Turks, Kurds, women, and Prime Minister Erdoğan
Turkish Prime Minister Recep Tayyip Erdoğan is dedicated to the growth of Turkey. He wants Turkey to be a big power. For him big is about quantity not quality. He therefore wants to take all the shortcuts without thinking much about the social and environmental side effects to pushing Turkey among the first 10 economies in the world by 2023; Turkish centennial.
Although the contribution of women in the labor force is scientifically proven to contribute to the growth of the economy, Prime Minister Erdoğan has never called on women to enter the labor market. Rather he wants women to contribute to the growth of the Turkish population by asking women to have at least three children.
Therefore, it was interesting to hear him calling on women to lend their support to the solution of the Kurdish problem. “If women want the fighting will end,” he said recently, presumably addressing Turkish and Kurdish women alike.
Erdoğan’s call last week, which came a day before International Women’s Day, reminded me of an observation I made last December when I was in Cizre attending the funeral of the prominent Kurdish politician Şerafettin Elçi. I assume every local in Cizre was out on the streets that day and the city looked gender segregated; men on one side of the street, women on the other side. At one stage, before the arrival of the pro-Kurdish Peace and Democracy (BDP) delegation, I was the only women in the courtyard of the historic mosque where the religious ceremony was going to be held. While having a conversation with a civil servant who was here to pay his respect to Elçi, whom he knew from his years as a student, he told me that Turks and Kurds were different and as an ethnic Turk, one of the first things he told me to prove the difference was how women had almost no rights in Kurdish culture. I told him it was the same case for Turkish women and that despite tremendous progress it is still the case for some among them. As we heard that the BDP delegation was nearing the mosque, I then went outside to see the cortege approaching and a tremendous contrast stroked me: Men were on the sides of the street while most women were at the doorsteps, roofs and windows of their houses; but the cortege was headed by the prominent male and female figures of the BDP, like Osman Baydemir, Aysel Tuğluk, Sırrı Sakık, who were walking arm in arm and shoulder to shoulder. I am sure the sight of female Kurdish leaders walking side by side with their male colleagues had an impact on the women standing on the roofs.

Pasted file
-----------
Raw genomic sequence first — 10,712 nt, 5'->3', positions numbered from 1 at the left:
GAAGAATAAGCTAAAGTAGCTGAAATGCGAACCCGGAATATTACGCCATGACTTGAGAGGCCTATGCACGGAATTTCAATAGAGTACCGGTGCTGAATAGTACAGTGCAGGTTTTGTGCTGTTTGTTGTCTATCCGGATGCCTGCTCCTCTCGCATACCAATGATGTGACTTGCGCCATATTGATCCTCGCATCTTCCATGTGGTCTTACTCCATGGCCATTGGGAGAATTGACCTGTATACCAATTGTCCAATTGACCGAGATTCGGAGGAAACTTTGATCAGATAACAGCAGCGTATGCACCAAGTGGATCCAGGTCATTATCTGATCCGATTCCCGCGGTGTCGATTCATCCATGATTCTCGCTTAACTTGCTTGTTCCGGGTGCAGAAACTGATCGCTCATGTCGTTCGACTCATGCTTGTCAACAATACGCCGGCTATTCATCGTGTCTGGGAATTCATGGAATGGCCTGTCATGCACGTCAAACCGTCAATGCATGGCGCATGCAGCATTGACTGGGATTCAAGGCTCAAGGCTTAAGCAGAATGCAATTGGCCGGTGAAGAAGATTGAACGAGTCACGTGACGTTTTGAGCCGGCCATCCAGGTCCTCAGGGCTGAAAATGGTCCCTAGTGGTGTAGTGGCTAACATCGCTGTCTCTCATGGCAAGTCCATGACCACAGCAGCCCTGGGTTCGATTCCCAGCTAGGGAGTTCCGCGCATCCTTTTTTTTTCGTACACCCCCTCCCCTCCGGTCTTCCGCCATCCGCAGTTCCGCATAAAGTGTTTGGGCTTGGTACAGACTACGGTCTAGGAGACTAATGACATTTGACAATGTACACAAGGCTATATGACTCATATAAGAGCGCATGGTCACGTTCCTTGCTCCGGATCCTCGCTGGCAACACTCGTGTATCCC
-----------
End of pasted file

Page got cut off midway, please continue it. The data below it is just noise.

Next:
I can say confess with all honesty that in Turkey’s west I don’t think you would find a lot of men who would not mind their wives walking arm in arm with other men for this or that purpose. Women are at the forefront of the Kurdish political movement. Whenever you look at any BDP activity, you see a lot of women in the picture, which is not the case with other political parties.
It seems to me that women liberalization works from top to bottom in the case of Kurds in the southeast, whereas in contrast to the early days of the Republic; it has become an effort grown from the bottom up in the case of urbanized women in the rest of the country.